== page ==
December 9, 2010

Simple Living And Climate Change

As another international conference on climate change faces being diluted to the point of uselessness by big money interests, many are wondering if meaningful action will ever come. Will Cancun go down in history as Can'tcun?

Author/educator Bill McKibben has been in Mexico the past few days, and says that people power is what is needed. He sees the current process as being successfully hijacked by big oil and complicit governments. Again.
"It’s on who has the power. And at the moment, that power rests in the hands of the fossil fuel industry and their allies in governments around the world. And until we build some independent outside movement power to push back, then we’re never going to get—we’re going to get scraps from the table, at the very best."  
Meanwhile witnesses representing the billions that are most affected by climate change protest outside watched by soldiers in Hummers. The people are not invited to the table. Against these barriers to change, what can a person do?

Simple living is an effective, and doable, solution we can adopt to address climate change. We can decrease our carbon footprint, and increase our enjoyment of living at the same time. We can take back our power, create a more just planet, and address the climate crisis.

 Living simply reduces our reliance on the fossilized forces advocating profit over human and planetary welfare. Taking personal responsibility for climate change will give us the power to push back as we become more self-reliant and sustainable.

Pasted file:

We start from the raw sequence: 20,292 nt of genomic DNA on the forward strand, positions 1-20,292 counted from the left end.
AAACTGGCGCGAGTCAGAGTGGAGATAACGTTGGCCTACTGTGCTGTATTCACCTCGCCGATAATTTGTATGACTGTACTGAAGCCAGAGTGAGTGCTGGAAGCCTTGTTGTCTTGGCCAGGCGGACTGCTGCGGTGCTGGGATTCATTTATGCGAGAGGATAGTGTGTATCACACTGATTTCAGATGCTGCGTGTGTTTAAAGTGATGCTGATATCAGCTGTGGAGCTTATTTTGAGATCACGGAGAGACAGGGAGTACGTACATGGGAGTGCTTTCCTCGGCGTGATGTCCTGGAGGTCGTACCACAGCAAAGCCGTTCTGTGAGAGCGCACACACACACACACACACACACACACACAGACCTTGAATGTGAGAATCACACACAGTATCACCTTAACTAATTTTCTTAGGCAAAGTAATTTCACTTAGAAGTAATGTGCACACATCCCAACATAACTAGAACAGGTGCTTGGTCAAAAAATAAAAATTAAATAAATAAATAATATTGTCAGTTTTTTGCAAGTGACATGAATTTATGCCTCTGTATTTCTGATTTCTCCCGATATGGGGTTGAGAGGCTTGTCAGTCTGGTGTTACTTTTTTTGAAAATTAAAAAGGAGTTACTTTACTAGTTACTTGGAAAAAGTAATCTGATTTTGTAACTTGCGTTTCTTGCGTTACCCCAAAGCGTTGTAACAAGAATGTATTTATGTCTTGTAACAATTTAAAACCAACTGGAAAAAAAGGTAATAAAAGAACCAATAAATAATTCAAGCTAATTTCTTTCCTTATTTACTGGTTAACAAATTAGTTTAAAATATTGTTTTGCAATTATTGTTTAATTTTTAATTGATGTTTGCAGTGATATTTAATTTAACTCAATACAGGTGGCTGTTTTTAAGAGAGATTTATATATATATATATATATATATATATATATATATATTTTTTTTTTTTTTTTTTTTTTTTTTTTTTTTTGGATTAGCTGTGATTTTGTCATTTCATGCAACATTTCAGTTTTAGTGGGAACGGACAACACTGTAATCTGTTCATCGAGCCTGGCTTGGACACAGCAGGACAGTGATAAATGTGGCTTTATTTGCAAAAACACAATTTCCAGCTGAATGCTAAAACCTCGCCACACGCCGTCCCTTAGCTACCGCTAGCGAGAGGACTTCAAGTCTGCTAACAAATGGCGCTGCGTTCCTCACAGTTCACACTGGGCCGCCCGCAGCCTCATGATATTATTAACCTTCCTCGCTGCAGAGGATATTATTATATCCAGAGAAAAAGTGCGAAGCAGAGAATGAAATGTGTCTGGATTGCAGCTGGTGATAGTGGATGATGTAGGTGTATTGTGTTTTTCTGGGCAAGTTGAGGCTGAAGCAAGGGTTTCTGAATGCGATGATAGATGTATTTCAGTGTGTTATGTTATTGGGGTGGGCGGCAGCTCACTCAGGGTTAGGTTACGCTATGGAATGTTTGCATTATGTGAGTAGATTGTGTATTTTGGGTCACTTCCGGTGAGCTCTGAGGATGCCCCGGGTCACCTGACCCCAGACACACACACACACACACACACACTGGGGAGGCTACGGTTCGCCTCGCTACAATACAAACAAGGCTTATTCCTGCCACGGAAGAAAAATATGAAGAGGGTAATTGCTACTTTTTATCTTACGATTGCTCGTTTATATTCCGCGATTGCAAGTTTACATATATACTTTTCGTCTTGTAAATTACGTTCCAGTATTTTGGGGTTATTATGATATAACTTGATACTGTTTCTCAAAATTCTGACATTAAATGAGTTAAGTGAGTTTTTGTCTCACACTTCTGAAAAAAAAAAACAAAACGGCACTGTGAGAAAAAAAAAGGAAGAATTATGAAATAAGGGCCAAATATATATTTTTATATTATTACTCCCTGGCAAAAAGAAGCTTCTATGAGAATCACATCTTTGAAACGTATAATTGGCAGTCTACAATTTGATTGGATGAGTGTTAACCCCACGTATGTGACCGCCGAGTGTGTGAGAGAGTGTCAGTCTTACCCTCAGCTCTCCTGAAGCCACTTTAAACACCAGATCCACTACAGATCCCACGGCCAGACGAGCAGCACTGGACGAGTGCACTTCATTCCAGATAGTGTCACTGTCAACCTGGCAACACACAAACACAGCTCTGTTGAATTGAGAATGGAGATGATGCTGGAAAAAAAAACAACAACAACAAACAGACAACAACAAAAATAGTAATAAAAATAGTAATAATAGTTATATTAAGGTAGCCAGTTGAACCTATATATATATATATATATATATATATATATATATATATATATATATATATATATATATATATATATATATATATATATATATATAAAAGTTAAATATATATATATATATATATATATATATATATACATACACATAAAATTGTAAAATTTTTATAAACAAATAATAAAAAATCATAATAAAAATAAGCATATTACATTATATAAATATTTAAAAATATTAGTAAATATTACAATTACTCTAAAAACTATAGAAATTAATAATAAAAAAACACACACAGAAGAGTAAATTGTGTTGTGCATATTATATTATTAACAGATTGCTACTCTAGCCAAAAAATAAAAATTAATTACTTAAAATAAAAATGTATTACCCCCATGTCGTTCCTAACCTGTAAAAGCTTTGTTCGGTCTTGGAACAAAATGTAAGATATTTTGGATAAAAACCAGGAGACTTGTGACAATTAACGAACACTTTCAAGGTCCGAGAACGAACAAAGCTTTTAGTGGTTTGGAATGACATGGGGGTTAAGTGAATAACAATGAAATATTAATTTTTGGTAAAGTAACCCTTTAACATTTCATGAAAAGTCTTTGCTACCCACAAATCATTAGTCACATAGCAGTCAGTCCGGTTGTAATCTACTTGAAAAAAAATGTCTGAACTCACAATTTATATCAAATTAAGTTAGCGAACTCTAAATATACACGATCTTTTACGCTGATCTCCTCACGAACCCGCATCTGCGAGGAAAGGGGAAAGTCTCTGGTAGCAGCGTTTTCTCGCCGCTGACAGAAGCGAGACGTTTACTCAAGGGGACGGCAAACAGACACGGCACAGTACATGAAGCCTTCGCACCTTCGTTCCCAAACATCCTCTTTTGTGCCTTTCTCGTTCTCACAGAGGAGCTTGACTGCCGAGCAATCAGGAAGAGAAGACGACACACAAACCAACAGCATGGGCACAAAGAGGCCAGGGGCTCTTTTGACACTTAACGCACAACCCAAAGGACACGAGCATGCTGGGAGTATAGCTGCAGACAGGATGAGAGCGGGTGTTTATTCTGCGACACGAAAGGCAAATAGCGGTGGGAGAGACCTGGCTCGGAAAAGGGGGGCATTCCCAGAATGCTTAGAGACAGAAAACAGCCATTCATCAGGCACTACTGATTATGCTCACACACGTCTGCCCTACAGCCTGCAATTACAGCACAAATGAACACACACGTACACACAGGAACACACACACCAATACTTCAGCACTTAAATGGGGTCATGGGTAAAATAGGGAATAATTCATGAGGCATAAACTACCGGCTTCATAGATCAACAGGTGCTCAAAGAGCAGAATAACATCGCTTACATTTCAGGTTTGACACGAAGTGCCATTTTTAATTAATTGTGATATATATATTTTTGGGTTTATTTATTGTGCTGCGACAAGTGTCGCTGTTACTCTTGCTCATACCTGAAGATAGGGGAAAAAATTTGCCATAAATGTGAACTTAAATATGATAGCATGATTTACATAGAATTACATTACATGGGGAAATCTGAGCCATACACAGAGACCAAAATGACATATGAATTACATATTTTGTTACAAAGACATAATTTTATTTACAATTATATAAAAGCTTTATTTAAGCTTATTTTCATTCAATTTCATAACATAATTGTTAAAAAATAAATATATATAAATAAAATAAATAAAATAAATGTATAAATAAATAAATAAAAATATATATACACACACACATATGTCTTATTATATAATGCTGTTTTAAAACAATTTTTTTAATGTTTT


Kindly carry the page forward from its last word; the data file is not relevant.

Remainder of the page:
Individual actions and choices are what will turn things around if our governments are indeed unable to fulfill their responsibility to their citizens. How can we expect Cancun to do anything if we are unable to change our own way of life?

The more simply and sustainably we live, the smaller our carbon footprint will be. Growing our own food, reducing energy-intensive travel, living in smaller more efficient spaces, and working less are all examples of ways simple living addresses climate change. A slower, deeper life requires less energy, saves us money, and reduces stress.

We should not be surprised, or daunted, by the failure of the establishment to make change. But we will be remiss if we fail to seize this historic opportunity for the people to come together and address this issue in a way we have never seen before. Living small-footprint, increasingly sustainable lives will be part of this response.

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